Camp Lejeune veterans face battle for children's health

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We've investigated contaminated drinking water at Camp Lejeune in North Carolina for years. From the 1950s through the 1980s, up to a million people were exposed to water tainted with industrial solvents that leached into the system.

After years of waiting, the Department of Veterans Affairs expanded disability benefits to affected vets last year. But some vets say they believe their spouses and children were affected as well, but they cannot get access to the benefits.

Bob Boulay was a reservist at Camp Lejeune who said he drank the contaminated water for months. He blames the water for kidney and liver problems, and even a brain tumor he developed later in life.  And like many other Marines and reservists, he finally got benefits for his time on base. But his wife and children did not -- and under the military's current rules, they can't. 

"When you do it to me, that's one thing. But now you're doing it to my family. That's a whole other thing," said Boulay. "I can't believe the government has done this to us...It's not their fault. They don't deserve this. I signed up; they didn't."

His wife Janice had miscarriages which they believe were tied to the toxic water. His son Christian developed neurological problems, and his daughters Ashley and Erykha developed spina bifida. They say they had no family history of any of this, and suspect their health problems were triggered by Bob's exposure to the water. 

But the government will not approve benefits for family members who were not directly exposed to water on the base.

In Bob Boulay's case, the children were born after Bob and Janice left the base, and the government has not acknowledged that, as a parent, he can pass contaminated or mutated genes from Camp Lejeune on to his children.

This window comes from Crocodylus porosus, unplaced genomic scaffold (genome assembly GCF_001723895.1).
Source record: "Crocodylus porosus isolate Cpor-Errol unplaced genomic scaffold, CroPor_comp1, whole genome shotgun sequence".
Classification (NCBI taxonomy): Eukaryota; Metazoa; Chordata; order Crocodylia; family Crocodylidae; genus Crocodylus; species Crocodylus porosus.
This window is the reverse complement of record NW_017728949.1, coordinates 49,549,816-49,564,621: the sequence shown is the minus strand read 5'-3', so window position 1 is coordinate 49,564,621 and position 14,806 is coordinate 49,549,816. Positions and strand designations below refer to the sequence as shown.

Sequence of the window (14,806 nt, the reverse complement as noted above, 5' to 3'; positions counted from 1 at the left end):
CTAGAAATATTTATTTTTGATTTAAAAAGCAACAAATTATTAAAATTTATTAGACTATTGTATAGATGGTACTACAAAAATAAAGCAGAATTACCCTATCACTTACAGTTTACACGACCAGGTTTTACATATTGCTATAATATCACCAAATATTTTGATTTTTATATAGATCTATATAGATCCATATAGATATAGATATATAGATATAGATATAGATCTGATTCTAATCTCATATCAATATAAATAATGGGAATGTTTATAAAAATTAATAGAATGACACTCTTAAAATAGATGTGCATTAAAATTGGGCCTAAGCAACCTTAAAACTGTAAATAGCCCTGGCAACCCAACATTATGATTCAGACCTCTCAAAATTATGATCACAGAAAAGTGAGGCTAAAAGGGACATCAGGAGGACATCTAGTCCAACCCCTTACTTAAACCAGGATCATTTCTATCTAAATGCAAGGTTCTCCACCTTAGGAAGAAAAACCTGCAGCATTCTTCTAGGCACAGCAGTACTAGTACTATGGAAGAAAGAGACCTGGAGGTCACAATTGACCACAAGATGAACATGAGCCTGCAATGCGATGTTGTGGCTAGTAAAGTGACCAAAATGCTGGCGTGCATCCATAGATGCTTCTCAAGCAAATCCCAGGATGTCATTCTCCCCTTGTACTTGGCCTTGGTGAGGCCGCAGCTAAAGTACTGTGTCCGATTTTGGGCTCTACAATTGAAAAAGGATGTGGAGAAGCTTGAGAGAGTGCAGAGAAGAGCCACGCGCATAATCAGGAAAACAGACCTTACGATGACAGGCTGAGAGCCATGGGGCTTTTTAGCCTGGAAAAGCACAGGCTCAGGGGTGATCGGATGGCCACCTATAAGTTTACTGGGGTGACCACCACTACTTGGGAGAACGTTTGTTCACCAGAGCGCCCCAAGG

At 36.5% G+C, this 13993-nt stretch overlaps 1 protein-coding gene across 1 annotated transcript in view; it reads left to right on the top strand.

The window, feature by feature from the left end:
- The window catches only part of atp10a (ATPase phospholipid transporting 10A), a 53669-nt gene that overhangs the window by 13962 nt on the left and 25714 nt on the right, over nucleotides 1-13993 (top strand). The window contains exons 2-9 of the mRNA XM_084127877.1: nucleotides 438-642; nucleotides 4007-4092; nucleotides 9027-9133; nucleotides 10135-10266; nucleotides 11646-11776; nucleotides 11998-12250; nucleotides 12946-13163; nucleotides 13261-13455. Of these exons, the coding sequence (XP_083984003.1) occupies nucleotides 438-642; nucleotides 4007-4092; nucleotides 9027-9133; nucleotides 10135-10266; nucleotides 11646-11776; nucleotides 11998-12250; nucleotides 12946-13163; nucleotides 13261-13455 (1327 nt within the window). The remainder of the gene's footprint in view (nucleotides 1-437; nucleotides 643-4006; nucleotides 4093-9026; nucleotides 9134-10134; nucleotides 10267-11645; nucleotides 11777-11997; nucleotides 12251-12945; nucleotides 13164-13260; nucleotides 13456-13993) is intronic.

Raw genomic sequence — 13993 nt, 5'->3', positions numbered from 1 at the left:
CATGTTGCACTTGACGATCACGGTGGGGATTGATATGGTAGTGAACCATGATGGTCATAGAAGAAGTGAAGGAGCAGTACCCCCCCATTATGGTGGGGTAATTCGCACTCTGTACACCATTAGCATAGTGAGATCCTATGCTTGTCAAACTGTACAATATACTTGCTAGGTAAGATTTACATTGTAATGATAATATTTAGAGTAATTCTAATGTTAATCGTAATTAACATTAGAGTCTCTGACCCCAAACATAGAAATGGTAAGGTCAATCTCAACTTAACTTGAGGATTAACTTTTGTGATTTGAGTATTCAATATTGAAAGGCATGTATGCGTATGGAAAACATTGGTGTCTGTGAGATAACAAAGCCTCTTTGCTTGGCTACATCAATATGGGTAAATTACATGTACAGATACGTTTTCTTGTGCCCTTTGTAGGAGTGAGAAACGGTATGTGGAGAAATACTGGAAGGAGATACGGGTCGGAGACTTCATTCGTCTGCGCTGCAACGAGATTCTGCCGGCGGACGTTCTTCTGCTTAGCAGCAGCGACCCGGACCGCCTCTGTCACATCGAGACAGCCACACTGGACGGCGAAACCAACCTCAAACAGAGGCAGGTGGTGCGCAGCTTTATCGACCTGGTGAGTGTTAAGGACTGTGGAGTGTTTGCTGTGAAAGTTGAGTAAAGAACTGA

The Navy Office of Information (CHINFO) responded with the following statement:

"This is a very important issue for the Department of the Navy and our entire Marine Corps family, and it is a deeply personal matter for Marine Corps leadership. The Marine Corps continues to work with leading scientific organizations to seek science-based answers to the health questions that have been raised. 

The Marine Corps relies on the scientific expertise of outside health agencies such as ATSDR to inform  its understanding of this issue. Scientific/medical studies continue to investigate whether diseases and disorders experienced by former Camp Lejeune residents and workers are or are not associated with previous exposure to the drinking water at Camp Lejeune in 1987 or before.  The Department of the Navy is supporting and working with both the Centers for Disease Control's Agency for Toxic Substances and Disease Registry (ATSDR) and the National Academy of Sciences (specifically, the National Research Council (NRC)), and plans to continue support of ATSDR's study of possible associations between Camp Lejeune water exposures and health effects.

We have dedicated more than $30 million to fund these scientific efforts and also are coordinating with the Department of Veterans Affairs. Furthermore, we continue our commitment to find and notify those who used the water during the time period in question, and keep them informed regarding the latest scientific and medical information.

We established a call center and registry in 2007 so we can notify registrants and keep them informed as these health studies are completed. To date, we have registered and mailed direct notifications to more than 200,000 individuals.

The CLHDW call center directs former residents who believe their disease or adverse health condition is related to Camp Lejeune Historic Drinking Water (CLHDW) to contact their doctor with any health questions they may have,  to contact Veterans Affairs to file service related benefits claims, or to contact Navy Judge Advocate General about tort Claims."